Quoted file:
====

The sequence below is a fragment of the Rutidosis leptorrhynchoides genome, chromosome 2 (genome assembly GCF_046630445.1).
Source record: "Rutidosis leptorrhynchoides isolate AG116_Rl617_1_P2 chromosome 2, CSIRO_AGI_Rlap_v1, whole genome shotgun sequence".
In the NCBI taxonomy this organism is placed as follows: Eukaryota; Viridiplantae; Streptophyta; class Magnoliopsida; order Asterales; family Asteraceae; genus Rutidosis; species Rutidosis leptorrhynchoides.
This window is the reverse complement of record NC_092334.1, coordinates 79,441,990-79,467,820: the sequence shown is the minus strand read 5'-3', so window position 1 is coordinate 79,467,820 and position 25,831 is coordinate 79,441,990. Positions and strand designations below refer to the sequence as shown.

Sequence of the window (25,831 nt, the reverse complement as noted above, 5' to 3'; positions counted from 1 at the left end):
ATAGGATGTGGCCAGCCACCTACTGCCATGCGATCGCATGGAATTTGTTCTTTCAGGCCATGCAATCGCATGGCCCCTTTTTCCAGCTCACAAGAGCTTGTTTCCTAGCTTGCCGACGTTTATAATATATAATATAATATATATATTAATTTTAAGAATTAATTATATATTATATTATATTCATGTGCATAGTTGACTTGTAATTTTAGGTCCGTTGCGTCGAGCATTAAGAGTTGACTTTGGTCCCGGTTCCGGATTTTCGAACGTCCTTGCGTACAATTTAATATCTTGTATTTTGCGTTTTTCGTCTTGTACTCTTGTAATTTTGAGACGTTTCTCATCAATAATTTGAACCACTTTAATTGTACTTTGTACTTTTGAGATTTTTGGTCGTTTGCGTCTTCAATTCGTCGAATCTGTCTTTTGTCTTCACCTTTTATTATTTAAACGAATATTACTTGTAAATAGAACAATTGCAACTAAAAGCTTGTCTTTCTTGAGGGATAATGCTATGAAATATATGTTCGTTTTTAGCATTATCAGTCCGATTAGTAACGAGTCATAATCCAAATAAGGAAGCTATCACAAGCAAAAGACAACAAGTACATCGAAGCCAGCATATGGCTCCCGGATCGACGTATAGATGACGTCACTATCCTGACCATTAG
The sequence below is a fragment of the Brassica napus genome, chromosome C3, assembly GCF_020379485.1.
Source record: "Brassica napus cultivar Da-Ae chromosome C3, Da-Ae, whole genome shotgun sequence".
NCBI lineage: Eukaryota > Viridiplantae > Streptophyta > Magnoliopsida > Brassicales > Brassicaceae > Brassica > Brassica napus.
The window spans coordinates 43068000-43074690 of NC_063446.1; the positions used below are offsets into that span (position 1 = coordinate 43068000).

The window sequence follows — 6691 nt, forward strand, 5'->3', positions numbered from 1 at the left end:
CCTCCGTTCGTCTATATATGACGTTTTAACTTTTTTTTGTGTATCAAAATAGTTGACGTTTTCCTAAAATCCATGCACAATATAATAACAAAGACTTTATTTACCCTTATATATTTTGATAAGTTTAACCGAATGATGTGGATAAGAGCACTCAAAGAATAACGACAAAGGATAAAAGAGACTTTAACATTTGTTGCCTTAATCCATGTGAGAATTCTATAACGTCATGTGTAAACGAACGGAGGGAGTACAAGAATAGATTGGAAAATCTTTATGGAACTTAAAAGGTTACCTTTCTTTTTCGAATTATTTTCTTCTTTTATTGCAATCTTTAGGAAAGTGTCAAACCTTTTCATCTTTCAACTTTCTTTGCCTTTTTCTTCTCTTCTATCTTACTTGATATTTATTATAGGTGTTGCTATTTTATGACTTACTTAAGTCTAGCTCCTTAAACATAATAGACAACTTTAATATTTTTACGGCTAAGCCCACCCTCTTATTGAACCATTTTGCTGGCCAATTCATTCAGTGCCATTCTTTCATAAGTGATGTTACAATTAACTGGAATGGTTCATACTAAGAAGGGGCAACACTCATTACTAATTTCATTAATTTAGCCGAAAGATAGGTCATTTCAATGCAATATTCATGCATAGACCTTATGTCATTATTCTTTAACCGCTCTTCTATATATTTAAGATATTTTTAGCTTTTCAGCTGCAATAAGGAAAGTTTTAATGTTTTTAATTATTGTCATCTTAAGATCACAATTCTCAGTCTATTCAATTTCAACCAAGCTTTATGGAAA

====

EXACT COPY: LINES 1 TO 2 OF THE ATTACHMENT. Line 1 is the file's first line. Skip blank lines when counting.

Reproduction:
The sequence below is a fragment of the Rutidosis leptorrhynchoides genome, chromosome 2 (genome assembly GCF_046630445.1).
Source record: "Rutidosis leptorrhynchoides isolate AG116_Rl617_1_P2 chromosome 2, CSIRO_AGI_Rlap_v1, whole genome shotgun sequence".